Thursday, July 15, 2010

Establishing and Strengthening Corporate Relationships

A colleague has asked me to address the most effective means of establishing and strengthening corporate relationships. A corporations view of giving is conditioned by profit-making imperatives including the discipline of calculating return before making an investment. In other words, corporations will not invest in open-ended processes; they will expect your institution to project specific, measurable outcomes in its gift proposals. If they believe those outcomes are consonant with their corporate objectives, they will contribute.

There are three major reasons that corporations support universities:

  1. To improve their recruitment efforts.
  2. To gain early access to research findings.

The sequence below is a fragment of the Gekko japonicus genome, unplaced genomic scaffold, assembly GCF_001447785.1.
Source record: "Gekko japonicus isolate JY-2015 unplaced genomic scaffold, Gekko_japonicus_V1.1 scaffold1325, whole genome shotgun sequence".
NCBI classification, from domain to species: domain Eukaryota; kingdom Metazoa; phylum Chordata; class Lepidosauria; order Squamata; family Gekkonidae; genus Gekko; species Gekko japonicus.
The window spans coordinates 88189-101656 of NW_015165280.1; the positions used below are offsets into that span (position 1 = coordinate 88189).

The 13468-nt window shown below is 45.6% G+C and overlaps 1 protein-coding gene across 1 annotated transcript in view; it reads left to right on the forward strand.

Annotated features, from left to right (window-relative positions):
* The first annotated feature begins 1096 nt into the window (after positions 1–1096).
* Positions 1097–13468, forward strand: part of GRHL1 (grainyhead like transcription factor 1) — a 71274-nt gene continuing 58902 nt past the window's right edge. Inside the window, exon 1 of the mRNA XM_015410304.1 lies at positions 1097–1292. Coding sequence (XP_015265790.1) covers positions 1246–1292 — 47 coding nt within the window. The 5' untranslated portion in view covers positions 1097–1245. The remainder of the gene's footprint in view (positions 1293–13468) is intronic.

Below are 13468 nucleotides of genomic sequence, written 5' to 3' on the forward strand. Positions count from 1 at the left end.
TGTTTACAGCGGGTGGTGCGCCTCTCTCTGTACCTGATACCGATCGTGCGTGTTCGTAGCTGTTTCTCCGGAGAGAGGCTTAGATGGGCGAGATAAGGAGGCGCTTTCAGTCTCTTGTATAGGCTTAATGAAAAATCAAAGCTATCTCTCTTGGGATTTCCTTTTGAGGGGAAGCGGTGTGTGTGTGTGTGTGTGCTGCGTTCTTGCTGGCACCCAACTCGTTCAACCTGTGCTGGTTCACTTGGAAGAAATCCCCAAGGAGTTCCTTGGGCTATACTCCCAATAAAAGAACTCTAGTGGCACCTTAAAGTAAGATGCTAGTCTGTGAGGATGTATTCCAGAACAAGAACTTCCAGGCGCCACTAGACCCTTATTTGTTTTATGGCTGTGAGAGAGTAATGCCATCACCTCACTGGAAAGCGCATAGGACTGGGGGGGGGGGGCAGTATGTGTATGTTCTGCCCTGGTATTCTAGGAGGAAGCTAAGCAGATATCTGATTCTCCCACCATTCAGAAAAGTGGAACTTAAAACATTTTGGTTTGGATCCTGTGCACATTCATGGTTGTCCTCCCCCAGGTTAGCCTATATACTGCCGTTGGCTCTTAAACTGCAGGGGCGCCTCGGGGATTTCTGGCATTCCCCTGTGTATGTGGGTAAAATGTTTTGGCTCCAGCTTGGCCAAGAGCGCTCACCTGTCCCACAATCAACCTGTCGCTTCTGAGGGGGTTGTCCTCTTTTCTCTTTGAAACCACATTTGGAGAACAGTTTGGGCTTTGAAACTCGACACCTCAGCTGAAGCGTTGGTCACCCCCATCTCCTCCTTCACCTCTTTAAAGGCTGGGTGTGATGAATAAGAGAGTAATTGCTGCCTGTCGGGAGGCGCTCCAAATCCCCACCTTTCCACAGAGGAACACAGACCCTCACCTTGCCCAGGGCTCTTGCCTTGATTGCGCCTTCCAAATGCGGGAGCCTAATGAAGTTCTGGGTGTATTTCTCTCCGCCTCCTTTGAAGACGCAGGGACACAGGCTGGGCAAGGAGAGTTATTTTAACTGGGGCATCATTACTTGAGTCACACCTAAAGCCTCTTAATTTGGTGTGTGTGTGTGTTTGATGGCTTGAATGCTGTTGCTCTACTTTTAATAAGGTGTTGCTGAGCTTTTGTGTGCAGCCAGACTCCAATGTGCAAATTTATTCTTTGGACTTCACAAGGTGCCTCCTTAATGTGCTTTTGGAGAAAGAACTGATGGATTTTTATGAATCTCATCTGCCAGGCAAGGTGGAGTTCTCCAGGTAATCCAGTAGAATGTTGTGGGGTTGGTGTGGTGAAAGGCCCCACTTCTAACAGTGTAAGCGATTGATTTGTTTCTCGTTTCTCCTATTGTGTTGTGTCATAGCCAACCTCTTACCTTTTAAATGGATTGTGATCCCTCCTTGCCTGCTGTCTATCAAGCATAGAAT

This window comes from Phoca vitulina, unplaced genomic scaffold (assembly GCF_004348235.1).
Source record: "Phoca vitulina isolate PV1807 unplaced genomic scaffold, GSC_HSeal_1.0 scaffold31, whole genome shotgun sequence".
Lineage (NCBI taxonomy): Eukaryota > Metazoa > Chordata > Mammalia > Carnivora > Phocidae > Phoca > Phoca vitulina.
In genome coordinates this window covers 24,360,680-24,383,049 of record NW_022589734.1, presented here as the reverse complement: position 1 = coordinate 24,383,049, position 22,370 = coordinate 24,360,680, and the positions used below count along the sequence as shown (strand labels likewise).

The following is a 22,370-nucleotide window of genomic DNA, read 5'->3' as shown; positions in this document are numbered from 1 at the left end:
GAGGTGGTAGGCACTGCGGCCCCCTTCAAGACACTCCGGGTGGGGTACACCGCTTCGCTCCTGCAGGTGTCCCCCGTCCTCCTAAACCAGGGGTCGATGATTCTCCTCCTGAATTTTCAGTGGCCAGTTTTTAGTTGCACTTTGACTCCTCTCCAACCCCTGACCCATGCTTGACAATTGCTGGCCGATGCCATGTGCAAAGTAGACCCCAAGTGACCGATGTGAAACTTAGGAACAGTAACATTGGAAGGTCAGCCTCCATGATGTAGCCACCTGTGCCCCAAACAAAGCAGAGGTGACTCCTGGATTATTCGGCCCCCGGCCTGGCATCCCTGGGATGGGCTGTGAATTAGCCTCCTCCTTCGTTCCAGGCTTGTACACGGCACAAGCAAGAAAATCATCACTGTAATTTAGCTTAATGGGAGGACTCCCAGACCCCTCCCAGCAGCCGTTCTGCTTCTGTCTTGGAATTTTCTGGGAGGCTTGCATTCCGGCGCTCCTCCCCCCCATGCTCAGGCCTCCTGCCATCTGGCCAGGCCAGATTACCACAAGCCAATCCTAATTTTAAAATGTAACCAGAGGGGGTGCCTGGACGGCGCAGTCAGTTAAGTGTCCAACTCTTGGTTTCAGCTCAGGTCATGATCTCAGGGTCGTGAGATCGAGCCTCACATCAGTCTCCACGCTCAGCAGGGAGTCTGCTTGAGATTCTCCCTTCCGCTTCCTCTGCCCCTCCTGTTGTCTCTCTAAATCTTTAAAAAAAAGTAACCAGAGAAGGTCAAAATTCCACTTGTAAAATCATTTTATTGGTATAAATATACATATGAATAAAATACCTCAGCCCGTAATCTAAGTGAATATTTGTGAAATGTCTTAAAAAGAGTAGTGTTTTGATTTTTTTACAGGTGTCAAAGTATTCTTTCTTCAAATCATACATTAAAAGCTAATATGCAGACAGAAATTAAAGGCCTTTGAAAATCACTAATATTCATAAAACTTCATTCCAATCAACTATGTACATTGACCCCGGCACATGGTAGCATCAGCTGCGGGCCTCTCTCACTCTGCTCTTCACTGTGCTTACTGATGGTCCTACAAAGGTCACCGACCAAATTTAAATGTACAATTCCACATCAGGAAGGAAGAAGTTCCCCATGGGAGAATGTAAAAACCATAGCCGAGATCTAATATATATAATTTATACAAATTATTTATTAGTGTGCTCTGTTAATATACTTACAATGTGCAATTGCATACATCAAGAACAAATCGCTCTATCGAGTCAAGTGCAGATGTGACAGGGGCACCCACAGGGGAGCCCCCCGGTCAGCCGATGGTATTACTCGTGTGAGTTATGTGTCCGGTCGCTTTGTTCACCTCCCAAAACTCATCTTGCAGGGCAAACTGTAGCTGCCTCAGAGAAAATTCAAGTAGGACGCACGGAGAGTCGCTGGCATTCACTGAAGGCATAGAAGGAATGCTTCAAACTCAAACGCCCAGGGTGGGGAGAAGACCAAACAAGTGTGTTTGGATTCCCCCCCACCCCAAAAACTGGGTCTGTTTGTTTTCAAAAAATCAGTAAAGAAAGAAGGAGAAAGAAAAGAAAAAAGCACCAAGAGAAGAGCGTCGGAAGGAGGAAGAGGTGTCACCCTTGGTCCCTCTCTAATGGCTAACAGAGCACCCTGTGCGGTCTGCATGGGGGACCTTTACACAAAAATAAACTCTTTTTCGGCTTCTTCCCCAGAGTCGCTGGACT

3. To promote buying habits among young adults and move their product.

In the past few decades, the first has been the greatest impetus for corporate giving by a wide margin but it does wax and wane with job growth potential in that corporation’s particular sector of the economy. Science-based or technology-driven companies align with universities to get an early look at new knowledge but tend to affiliate with the disciplines and departments that they see as most germane to their product development rather than with an entire institution. Coca-Cola is an example of a company that supports universities but usually through contracts to secure exclusive pouring rights on various campuses with the assumption that such contracts will drive up student consumption which, in turn, will lead to long-term brand loyalty.